Then I dry brush color onto the piece, building up layers of color as I go. Each card might have 20 or more layers of color on it. Not all layers of paint fully cover the piece – they might just be a touch of color here or there. Don’t be afraid to use some dark colors even if you are doing a light piece – they just add dimension to it.

paint with dimension how to egg 6 green How to paint cards with dimension and color

You may want to set aside the piece to dry from time to time and then keep building up color. Because you are using a dry brush and no water the piece will dry pretty quickly. If you like, you can add some glaze medium to the colors so they spread more widely and so they don’t paint on so thickly. This also slows down drying so make allowances for that.

When I am done with the paint I like to completely dry the piece and then glaze it with a sepia tone glaze. This can be sepia/brown paint and glaze brushed over the piece and then wiped off. It will pool in the creases and around the edges of the raised elements making an attractive result.

I always paint on a piece larger than the finished card so it can be trimmed to shape. You can either adhere the painting to the front of a card or make a frame for it and place it behind the mini frame.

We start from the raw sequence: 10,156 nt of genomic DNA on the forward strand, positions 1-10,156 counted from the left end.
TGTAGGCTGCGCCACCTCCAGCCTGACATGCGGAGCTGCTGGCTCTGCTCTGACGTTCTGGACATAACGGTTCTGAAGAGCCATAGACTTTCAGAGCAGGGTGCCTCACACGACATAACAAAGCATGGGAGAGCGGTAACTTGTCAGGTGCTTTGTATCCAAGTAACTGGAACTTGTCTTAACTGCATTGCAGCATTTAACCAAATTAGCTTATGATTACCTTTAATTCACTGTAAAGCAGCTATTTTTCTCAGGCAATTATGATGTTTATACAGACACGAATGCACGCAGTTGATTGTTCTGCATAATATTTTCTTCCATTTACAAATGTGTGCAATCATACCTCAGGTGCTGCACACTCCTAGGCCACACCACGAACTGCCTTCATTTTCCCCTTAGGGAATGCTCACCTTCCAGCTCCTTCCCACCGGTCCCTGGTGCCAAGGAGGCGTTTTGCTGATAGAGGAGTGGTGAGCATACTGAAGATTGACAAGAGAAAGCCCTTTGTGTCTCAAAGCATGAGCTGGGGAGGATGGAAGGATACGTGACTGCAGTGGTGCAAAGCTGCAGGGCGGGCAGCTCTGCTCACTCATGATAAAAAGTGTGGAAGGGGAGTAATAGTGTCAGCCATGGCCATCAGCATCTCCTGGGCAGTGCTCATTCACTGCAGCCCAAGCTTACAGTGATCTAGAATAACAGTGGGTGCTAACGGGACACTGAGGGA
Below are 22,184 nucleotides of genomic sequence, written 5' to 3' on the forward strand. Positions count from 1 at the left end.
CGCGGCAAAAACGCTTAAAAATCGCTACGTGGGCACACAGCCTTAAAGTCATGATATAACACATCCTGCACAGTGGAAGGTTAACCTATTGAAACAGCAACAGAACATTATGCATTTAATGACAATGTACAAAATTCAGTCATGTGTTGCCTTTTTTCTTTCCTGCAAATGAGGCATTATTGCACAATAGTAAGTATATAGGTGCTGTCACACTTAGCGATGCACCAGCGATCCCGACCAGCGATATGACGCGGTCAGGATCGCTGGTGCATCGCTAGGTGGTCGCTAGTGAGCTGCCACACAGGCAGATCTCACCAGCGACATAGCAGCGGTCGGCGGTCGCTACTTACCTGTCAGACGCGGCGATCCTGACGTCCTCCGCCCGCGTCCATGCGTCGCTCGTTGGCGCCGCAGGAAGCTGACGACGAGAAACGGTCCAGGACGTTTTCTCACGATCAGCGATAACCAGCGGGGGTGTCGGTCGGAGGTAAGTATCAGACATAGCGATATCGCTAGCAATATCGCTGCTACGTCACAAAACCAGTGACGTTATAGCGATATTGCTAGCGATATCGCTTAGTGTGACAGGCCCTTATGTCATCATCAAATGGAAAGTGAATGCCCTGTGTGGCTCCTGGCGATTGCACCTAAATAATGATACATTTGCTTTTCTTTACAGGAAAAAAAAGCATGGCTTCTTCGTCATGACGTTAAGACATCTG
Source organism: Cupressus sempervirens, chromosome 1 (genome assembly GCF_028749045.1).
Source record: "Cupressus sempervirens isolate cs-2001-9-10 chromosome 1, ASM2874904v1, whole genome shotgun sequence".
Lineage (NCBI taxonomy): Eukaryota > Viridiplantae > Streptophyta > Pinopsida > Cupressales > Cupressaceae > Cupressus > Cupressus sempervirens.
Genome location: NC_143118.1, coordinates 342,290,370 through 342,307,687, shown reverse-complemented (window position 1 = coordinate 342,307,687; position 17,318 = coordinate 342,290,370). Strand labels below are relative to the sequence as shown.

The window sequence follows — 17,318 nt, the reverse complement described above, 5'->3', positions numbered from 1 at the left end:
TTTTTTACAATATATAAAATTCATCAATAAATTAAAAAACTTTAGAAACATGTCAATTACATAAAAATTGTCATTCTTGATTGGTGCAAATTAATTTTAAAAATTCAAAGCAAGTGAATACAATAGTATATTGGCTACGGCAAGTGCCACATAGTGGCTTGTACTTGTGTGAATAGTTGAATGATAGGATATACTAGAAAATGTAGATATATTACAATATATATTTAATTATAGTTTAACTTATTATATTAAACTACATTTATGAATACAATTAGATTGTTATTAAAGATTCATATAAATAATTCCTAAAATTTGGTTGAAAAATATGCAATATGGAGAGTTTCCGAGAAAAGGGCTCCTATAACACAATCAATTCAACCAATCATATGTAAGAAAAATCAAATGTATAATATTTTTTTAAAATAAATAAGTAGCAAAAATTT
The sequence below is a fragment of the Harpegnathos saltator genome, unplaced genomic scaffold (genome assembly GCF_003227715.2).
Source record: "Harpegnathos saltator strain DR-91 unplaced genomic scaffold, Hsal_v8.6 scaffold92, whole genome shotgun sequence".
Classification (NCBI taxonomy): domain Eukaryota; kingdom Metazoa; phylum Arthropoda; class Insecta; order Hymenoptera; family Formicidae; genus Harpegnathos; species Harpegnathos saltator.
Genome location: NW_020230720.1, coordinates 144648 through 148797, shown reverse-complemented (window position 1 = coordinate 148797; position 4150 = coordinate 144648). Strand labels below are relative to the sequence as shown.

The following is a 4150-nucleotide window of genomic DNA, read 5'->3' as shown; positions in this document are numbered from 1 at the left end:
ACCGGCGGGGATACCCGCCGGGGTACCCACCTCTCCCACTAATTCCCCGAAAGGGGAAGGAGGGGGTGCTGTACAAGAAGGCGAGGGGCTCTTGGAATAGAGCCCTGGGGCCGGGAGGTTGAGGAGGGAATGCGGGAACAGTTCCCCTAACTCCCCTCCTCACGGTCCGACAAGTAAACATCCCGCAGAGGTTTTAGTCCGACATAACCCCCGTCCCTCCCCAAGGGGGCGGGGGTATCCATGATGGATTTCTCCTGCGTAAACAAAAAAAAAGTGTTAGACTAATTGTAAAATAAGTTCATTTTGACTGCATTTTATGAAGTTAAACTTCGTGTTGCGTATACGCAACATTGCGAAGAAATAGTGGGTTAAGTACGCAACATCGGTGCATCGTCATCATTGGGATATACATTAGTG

Friday, January 31st, 2014

Valentine Houses – hand drawn and inked design


valentine houses Valentine Houses   hand drawn and inked design

How to draw Valentine houses as a framed image

This is another in my houses collection. This time I drew the houses inside a hand drawn oval frame. The houses lean together so I decided to give it a Valentine theme with one of the houses blowing heart shaped smoke from its chimney. The design was hand drawn and then inked with a permanent marker. I’ve been adding stairs to my houses a bit lately to give real folks access to them – of course the stairs don’t actually line up at a door – you can’t have everything!

The color is courtesy of a Tombow marker for the outside of the frame and the bunting. The inside colors are Prismacolor two tip markers – I use a Deco Pink, Cool Gray and some sort of blue – not sure what. The Prismacolor markers are kind of cool as you can build up color with them so you don’t get a necessarily flat color but you can make it more dimensional as I have here.

 

 

Saturday, December 21st, 2013

The Circle of Life (and Crafts)


full circle The Circle of Life (and Crafts)

 

Celebrating a fellow crafter’s legacy

A friend of mine recently lost her mum. I had never met her mum but, after she died, her daughter offered me some of her craft supplies. I said a resounding “Yes” and, in time, was given a couple of big boxes of bits and bobs and four containers of thread that you can see above.

Now I am a sort of organized person. I know where most things are but I’m a bit of a “stuff it all in and close the drawer” kind of person. And my friend’s mum was not. She was seriously organized. The bins of DMC thread I was given were all boxed neatly, each thread was wound onto a paper bobbin, numbered and stored in bins in number order. The bins themselves were numbered too. Wow!